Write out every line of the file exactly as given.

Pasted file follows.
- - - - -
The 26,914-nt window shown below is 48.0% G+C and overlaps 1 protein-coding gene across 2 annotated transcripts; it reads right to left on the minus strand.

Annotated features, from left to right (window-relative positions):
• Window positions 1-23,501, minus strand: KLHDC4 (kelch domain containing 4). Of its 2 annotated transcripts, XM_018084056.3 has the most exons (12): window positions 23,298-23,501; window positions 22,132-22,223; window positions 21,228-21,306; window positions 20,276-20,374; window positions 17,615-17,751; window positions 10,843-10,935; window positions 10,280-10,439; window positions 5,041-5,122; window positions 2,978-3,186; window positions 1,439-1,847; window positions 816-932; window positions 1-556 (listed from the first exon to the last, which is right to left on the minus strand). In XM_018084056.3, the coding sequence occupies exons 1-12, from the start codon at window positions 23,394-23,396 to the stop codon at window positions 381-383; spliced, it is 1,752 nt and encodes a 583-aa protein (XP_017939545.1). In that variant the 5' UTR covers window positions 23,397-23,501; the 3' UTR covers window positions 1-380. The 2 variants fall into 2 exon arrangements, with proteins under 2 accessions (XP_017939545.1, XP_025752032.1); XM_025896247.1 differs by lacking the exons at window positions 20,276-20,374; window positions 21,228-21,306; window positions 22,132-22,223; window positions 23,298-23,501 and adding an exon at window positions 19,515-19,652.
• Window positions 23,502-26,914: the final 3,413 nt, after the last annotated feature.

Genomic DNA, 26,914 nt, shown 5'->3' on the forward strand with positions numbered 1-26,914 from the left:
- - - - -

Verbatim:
The 26,914-nt window shown below is 48.0% G+C and overlaps 1 protein-coding gene across 2 annotated transcripts; it reads right to left on the minus strand.

Annotated features, from left to right (window-relative positions):
• Window positions 1-23,501, minus strand: KLHDC4 (kelch domain containing 4). Of its 2 annotated transcripts, XM_018084056.3 has the most exons (12): window positions 23,298-23,501; window positions 22,132-22,223; window positions 21,228-21,306; window positions 20,276-20,374; window positions 17,615-17,751; window positions 10,843-10,935; window positions 10,280-10,439; window positions 5,041-5,122; window positions 2,978-3,186; window positions 1,439-1,847; window positions 816-932; window positions 1-556 (listed from the first exon to the last, which is right to left on the minus strand). In XM_018084056.3, the coding sequence occupies exons 1-12, from the start codon at window positions 23,394-23,396 to the stop codon at window positions 381-383; spliced, it is 1,752 nt and encodes a 583-aa protein (XP_017939545.1). In that variant the 5' UTR covers window positions 23,397-23,501; the 3' UTR covers window positions 1-380. The 2 variants fall into 2 exon arrangements, with proteins under 2 accessions (XP_017939545.1, XP_025752032.1); XM_025896247.1 differs by lacking the exons at window positions 20,276-20,374; window positions 21,228-21,306; window positions 22,132-22,223; window positions 23,298-23,501 and adding an exon at window positions 19,515-19,652.
• Window positions 23,502-26,914: the final 3,413 nt, after the last annotated feature.

Genomic DNA, 26,914 nt, shown 5'->3' on the forward strand with positions numbered 1-26,914 from the left: